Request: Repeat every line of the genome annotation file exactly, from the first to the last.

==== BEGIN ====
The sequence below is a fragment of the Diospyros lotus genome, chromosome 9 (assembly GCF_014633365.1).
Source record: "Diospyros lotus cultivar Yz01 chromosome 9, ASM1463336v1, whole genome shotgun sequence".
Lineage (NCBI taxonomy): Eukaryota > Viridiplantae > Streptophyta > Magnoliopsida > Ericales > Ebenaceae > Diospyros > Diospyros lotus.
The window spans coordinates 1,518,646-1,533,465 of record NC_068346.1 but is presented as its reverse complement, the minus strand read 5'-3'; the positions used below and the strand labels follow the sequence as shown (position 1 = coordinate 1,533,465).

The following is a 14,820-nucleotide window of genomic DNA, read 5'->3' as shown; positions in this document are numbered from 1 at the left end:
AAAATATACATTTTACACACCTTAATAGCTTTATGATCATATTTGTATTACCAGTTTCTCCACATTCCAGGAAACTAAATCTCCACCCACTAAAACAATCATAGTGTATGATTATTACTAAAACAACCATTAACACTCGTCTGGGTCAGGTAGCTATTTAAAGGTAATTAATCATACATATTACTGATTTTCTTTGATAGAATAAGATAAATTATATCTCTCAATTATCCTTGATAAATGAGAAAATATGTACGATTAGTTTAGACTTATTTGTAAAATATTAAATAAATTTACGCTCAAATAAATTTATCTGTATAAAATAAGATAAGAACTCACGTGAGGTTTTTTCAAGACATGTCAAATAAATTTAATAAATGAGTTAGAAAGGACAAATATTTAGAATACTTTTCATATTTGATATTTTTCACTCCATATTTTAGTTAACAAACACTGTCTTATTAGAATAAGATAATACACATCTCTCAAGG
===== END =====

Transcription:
The sequence below is a fragment of the Diospyros lotus genome, chromosome 9 (assembly GCF_014633365.1).
Source record: "Diospyros lotus cultivar Yz01 chromosome 9, ASM1463336v1, whole genome shotgun sequence".
Lineage (NCBI taxonomy): Eukaryota > Viridiplantae > Streptophyta > Magnoliopsida > Ericales > Ebenaceae > Diospyros > Diospyros lotus.
The window spans coordinates 1,518,646-1,533,465 of record NC_068346.1 but is presented as its reverse complement, the minus strand read 5'-3'; the positions used below and the strand labels follow the sequence as shown (position 1 = coordinate 1,533,465).

The following is a 14,820-nucleotide window of genomic DNA, read 5'->3' as shown; positions in this document are numbered from 1 at the left end:
AAAATATACATTTTACACACCTTAATAGCTTTATGATCATATTTGTATTACCAGTTTCTCCACATTCCAGGAAACTAAATCTCCACCCACTAAAACAATCATAGTGTATGATTATTACTAAAACAACCATTAACACTCGTCTGGGTCAGGTAGCTATTTAAAGGTAATTAATCATACATATTACTGATTTTCTTTGATAGAATAAGATAAATTATATCTCTCAATTATCCTTGATAAATGAGAAAATATGTACGATTAGTTTAGACTTATTTGTAAAATATTAAATAAATTTACGCTCAAATAAATTTATCTGTATAAAATAAGATAAGAACTCACGTGAGGTTTTTTCAAGACATGTCAAATAAATTTAATAAATGAGTTAGAAAGGACAAATATTTAGAATACTTTTCATATTTGATATTTTTCACTCCATATTTTAGTTAACAAACACTGTCTTATTAGAATAAGATAATACACATCTCTCAAGG